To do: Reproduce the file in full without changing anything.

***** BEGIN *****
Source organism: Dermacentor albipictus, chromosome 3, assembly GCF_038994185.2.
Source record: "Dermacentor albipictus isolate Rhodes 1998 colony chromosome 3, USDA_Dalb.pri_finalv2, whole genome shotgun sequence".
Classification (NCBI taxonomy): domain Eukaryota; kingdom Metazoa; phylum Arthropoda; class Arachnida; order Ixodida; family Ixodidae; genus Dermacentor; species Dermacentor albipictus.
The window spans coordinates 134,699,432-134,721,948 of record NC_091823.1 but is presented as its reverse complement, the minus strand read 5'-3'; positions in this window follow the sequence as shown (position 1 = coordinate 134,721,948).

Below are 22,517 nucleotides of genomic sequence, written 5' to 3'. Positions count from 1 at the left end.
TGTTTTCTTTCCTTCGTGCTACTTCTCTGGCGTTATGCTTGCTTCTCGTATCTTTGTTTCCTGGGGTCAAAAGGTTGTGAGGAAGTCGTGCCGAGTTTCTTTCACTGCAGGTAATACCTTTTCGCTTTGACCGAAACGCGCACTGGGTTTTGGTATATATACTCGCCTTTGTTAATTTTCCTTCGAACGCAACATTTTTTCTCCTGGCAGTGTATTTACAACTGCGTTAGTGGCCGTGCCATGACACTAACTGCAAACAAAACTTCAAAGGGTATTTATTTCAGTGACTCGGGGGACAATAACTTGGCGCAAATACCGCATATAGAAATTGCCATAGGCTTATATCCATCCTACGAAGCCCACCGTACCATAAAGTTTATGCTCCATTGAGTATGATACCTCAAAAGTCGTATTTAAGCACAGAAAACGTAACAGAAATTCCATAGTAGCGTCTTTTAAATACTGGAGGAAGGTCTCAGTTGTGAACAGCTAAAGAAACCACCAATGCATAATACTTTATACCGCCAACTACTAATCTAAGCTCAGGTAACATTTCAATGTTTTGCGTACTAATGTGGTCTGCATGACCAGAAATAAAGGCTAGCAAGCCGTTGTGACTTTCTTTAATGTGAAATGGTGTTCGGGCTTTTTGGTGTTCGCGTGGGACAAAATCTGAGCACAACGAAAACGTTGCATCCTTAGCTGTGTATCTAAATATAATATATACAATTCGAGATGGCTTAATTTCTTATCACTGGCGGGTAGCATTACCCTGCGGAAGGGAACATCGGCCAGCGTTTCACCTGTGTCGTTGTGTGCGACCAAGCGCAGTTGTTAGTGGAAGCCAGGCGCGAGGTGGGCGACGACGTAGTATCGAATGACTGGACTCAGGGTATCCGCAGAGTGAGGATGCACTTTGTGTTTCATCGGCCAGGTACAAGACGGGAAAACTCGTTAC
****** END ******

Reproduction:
Source organism: Dermacentor albipictus, chromosome 3, assembly GCF_038994185.2.
Source record: "Dermacentor albipictus isolate Rhodes 1998 colony chromosome 3, USDA_Dalb.pri_finalv2, whole genome shotgun sequence".
Classification (NCBI taxonomy): domain Eukaryota; kingdom Metazoa; phylum Arthropoda; class Arachnida; order Ixodida; family Ixodidae; genus Dermacentor; species Dermacentor albipictus.
The window spans coordinates 134,699,432-134,721,948 of record NC_091823.1 but is presented as its reverse complement, the minus strand read 5'-3'; positions in this window follow the sequence as shown (position 1 = coordinate 134,721,948).

Below are 22,517 nucleotides of genomic sequence, written 5' to 3'. Positions count from 1 at the left end.
TGTTTTCTTTCCTTCGTGCTACTTCTCTGGCGTTATGCTTGCTTCTCGTATCTTTGTTTCCTGGGGTCAAAAGGTTGTGAGGAAGTCGTGCCGAGTTTCTTTCACTGCAGGTAATACCTTTTCGCTTTGACCGAAACGCGCACTGGGTTTTGGTATATATACTCGCCTTTGTTAATTTTCCTTCGAACGCAACATTTTTTCTCCTGGCAGTGTATTTACAACTGCGTTAGTGGCCGTGCCATGACACTAACTGCAAACAAAACTTCAAAGGGTATTTATTTCAGTGACTCGGGGGACAATAACTTGGCGCAAATACCGCATATAGAAATTGCCATAGGCTTATATCCATCCTACGAAGCCCACCGTACCATAAAGTTTATGCTCCATTGAGTATGATACCTCAAAAGTCGTATTTAAGCACAGAAAACGTAACAGAAATTCCATAGTAGCGTCTTTTAAATACTGGAGGAAGGTCTCAGTTGTGAACAGCTAAAGAAACCACCAATGCATAATACTTTATACCGCCAACTACTAATCTAAGCTCAGGTAACATTTCAATGTTTTGCGTACTAATGTGGTCTGCATGACCAGAAATAAAGGCTAGCAAGCCGTTGTGACTTTCTTTAATGTGAAATGGTGTTCGGGCTTTTTGGTGTTCGCGTGGGACAAAATCTGAGCACAACGAAAACGTTGCATCCTTAGCTGTGTATCTAAATATAATATATACAATTCGAGATGGCTTAATTTCTTATCACTGGCGGGTAGCATTACCCTGCGGAAGGGAACATCGGCCAGCGTTTCACCTGTGTCGTTGTGTGCGACCAAGCGCAGTTGTTAGTGGAAGCCAGGCGCGAGGTGGGCGACGACGTAGTATCGAATGACTGGACTCAGGGTATCCGCAGAGTGAGGATGCACTTTGTGTTTCATCGGCCAGGTACAAGACGGGAAAACTCGTTAC